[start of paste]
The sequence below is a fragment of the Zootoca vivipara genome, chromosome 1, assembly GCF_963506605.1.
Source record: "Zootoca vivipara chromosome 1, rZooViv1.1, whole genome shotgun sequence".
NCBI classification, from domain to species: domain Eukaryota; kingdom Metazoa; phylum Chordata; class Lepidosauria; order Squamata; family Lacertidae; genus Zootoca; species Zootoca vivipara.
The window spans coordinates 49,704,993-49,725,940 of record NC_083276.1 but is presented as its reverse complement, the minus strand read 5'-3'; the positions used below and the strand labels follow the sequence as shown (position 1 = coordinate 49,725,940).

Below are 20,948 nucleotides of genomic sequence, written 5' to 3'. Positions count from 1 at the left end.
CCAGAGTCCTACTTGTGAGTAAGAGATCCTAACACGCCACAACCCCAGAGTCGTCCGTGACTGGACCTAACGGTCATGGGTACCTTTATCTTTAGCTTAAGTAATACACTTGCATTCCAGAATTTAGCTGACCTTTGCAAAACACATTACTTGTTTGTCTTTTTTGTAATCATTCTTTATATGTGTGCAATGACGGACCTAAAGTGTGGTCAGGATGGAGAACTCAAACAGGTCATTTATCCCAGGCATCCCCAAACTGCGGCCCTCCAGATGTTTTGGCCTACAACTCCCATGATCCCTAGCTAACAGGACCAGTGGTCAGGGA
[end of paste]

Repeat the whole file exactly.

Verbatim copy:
The sequence below is a fragment of the Zootoca vivipara genome, chromosome 1, assembly GCF_963506605.1.
Source record: "Zootoca vivipara chromosome 1, rZooViv1.1, whole genome shotgun sequence".
NCBI classification, from domain to species: domain Eukaryota; kingdom Metazoa; phylum Chordata; class Lepidosauria; order Squamata; family Lacertidae; genus Zootoca; species Zootoca vivipara.
The window spans coordinates 49,704,993-49,725,940 of record NC_083276.1 but is presented as its reverse complement, the minus strand read 5'-3'; the positions used below and the strand labels follow the sequence as shown (position 1 = coordinate 49,725,940).

Below are 20,948 nucleotides of genomic sequence, written 5' to 3'. Positions count from 1 at the left end.
CCAGAGTCCTACTTGTGAGTAAGAGATCCTAACACGCCACAACCCCAGAGTCGTCCGTGACTGGACCTAACGGTCATGGGTACCTTTATCTTTAGCTTAAGTAATACACTTGCATTCCAGAATTTAGCTGACCTTTGCAAAACACATTACTTGTTTGTCTTTTTTGTAATCATTCTTTATATGTGTGCAATGACGGACCTAAAGTGTGGTCAGGATGGAGAACTCAAACAGGTCATTTATCCCAGGCATCCCCAAACTGCGGCCCTCCAGATGTTTTGGCCTACAACTCCCATGATCCCTAGCTAACAGGACCAGTGGTCAGGGA